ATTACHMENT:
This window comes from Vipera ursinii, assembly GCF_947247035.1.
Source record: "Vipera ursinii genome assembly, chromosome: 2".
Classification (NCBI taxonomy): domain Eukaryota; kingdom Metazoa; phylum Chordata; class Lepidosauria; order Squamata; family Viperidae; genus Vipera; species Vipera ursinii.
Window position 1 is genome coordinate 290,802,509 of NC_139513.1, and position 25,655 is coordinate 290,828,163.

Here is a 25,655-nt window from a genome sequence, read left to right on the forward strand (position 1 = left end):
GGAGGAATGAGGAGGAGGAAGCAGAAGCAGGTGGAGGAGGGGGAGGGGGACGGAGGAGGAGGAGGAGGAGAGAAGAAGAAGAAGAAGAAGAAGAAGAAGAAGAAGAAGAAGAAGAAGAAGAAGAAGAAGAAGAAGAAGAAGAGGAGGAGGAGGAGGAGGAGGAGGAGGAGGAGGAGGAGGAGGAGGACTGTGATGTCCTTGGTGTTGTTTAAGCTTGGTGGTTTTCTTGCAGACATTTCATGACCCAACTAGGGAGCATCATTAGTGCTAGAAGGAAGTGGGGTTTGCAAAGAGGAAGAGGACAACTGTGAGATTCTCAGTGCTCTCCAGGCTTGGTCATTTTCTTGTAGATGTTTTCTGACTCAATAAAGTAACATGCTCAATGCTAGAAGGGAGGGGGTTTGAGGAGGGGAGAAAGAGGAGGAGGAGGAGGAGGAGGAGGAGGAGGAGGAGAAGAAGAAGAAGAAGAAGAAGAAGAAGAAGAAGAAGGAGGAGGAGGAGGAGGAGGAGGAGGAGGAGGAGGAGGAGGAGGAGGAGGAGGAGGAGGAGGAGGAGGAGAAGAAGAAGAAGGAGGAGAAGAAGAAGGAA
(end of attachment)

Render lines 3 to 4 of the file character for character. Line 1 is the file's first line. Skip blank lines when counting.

Classification (NCBI taxonomy): domain Eukaryota; kingdom Metazoa; phylum Chordata; class Lepidosauria; order Squamata; family Viperidae; genus Vipera; species Vipera ursinii.
Window position 1 is genome coordinate 290,802,509 of NC_139513.1, and position 25,655 is coordinate 290,828,163.